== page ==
Public sector workers across India went on strike to protest Prime Minister Modi’s push for privatization and demand higher wages
Tens of millions of public sector workers in India went on strike Friday to protest Prime Minister Narendra Modi’s push for privatization and other right-wing economic policies.
“This strike is against the central government, this strike is for the cause of the working people,” said Ramen Pandey, of the Indian National Trade Union Congress, to Al Jazeera.
“Our strike will be 100 percent successful … we will prove that this strike is the world’s largest ever,” Pandey said.
“Among the trade unions’ 12 demands were a 692-rupee daily minimum wage, universal social security, and a ban on foreign investment in the country’s railway, insurance, and defense industries,” the Guardian reports.
Nurses protest against the government in Chandigarh, India, on Friday. (Photo: Ajay Verma/Reuters)
Prime Minister Modi’s administration has opened up several state-run industries to private foreign investment since Modi’s election in 2014.
Al Jazeera reports that union officials “said about 180 million workers, including state bank employees, school teachers, postal workers, miners, and construction workers, were participating, but the figure could not be independently verified.”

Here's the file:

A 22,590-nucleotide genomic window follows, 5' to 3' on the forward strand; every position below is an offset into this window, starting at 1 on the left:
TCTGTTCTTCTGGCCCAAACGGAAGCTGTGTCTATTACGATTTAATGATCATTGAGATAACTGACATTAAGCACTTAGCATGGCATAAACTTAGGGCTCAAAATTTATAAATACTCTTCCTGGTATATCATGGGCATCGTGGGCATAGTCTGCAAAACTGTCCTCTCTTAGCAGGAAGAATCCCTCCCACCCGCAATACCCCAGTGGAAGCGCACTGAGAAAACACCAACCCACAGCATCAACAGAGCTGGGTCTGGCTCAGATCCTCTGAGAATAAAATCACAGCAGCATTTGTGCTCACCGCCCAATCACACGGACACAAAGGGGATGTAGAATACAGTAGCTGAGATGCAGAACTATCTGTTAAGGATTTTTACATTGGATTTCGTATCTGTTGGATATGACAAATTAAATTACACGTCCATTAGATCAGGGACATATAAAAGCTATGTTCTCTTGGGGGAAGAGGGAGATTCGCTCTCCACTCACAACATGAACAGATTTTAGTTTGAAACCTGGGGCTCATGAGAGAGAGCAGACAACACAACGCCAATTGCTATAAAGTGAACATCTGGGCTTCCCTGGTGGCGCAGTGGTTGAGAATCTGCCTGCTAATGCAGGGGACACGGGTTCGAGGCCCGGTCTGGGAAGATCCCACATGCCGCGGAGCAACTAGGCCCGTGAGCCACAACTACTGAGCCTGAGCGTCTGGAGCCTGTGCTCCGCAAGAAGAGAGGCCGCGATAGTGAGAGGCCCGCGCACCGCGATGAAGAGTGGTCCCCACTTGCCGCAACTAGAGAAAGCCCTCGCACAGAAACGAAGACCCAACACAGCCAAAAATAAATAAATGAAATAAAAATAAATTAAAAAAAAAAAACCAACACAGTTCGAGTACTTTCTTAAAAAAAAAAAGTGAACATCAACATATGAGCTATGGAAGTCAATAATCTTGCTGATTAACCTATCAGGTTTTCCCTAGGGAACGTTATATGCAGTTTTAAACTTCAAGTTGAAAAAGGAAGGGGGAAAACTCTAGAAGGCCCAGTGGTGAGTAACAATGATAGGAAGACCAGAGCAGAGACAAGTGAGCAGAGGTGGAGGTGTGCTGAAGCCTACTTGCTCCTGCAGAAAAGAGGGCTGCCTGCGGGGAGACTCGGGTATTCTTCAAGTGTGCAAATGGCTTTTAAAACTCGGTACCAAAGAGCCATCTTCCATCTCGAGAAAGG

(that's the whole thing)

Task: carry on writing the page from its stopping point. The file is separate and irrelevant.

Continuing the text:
Prof. Jayati Ghosh, a development economist at Jawaharlal Nehru University in Delhi, “said Modi’s changes had built on a 25-year neoliberal reform agenda that had left workers across the country worse off,” according to the Guardian.
“Less than four percent of workers in India come under labor protection, and even those protections have become more and more eroded. There’s a general sense that instead of targeting poverty they are targeting the poor, and there has been a real running down of spending on essential public services,” Ghosh told the Guardian.
Striking workers march in Jharkhand, India, on Friday. (Photo: CPIM/Facebook)
“We have been putting forward our demands for the last five years. But over the last year no minister has even met the trade unions,” said Tapan Sen, general secretary of the Center of Indian Trade Unions, “one of 10 groups boasting a combined membership of 180 million workers that called the strike,” according to Reuters.
The BBC observes that “Sen’s union has accused the government of a ‘vile conspiracy… to privatize the public sector and invite foreign capital in some parts of industry.'”
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Nika Knight is a staff writer at Common Dreams
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